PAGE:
A while back, when I wrote an article about racial categories in Japan, I got a response from Baye McNeil, the author of the Loco in Yokohama blog, and the two books that I will be reviewing in this blog post. That response led to me reading his books, which are primarily about his experiences as a teacher of English in Japan. This is a topic about which I also have quite a lot of direct knowledge. In fact, we have been in Japan for very similar lengths of time, and we live close to one another; Yokohama and Kawasaki are adjacent, in the west of the Tokyo sprawl.
I can definitely recommend both books to anyone with an interest in what it is like for someone from overseas to live in Japan long-term. They are engaging, memorable, and thought-provoking. However, I would caution against assuming that this is what it is like for all foreigners who live in Japan. Despite the similarities in our situations, we seem to live in different worlds. How to sum that up?
One of his students invited him to a brothel; one of mine invited me to see the Emperor officially open the Diet.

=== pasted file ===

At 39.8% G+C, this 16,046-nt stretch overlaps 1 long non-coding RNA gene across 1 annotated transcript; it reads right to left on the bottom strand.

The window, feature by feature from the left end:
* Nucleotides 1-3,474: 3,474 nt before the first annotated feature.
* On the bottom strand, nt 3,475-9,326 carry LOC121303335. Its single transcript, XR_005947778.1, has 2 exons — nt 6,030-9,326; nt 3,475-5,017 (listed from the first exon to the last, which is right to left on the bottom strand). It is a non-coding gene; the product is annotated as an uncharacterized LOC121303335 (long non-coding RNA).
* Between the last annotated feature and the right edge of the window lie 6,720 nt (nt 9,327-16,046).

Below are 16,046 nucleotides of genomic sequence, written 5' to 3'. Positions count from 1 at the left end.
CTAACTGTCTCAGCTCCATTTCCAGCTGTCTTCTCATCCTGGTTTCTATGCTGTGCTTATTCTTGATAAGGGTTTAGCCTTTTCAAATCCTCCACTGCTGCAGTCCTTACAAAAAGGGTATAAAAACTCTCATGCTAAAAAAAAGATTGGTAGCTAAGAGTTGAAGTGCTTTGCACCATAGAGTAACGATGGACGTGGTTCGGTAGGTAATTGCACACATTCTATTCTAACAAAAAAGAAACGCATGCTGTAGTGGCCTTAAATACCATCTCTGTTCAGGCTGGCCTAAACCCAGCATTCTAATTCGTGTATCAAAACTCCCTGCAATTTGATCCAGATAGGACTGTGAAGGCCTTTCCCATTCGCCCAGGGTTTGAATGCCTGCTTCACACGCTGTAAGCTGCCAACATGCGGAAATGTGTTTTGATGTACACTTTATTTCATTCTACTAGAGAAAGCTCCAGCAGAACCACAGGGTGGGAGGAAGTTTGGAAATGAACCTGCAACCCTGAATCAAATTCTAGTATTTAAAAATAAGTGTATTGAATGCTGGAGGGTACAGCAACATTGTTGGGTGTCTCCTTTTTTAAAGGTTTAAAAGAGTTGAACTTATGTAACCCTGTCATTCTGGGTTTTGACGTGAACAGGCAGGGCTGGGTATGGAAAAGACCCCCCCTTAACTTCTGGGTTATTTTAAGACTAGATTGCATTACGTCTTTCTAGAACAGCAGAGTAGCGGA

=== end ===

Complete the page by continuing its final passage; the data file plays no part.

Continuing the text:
It’s not just the difference in the sorts of events we get asked along to. He has a whole chapter about the empty seat thing, where majority Japanese appearance people avoid sitting next to people who look foreign on the underground, but that doesn’t happen to me. He has a lot more problems with his co-workers and employers than I do, as well. He spends a lot of time teaching in Japanese schools; I have never done so. We even experienced the Great East Japan Earthquake differently, even though the direct effects were quite similar.
This, obviously, raises the question of why our experiences differ so much. I think it’s safe to say that we have rather different personalities and interests, and that accounts for a lot of it. Baye is American, while I was born in the UK, and that also makes a difference. Indeed, parts of the books are about his life in the USA, and they brought home to me just how racist the US is. Growing up in that environment would, as he says himself, have a strong impact on anyone. Of course, he is black and I am white, which might also be important. I suspect not, however, as I have heard similar stories to his from other white people in Japan.
The difficulty in pinpointing the cause is to be expected. For all our similarities, we are quite different, and with only two examples, it is very hard to pin down what makes the difference. This is one of the things that made the books valuable for me: they provide good insight into someone else’s life in Japan, which helps me to remember that mine is not representative of everyone with foreign roots.
So, let me finish by recommending the books again. Baye’s experiences are an important part of the story of expat life in Japan, entertainingly told. Just remember that they are what they claim to be: one person’s experience.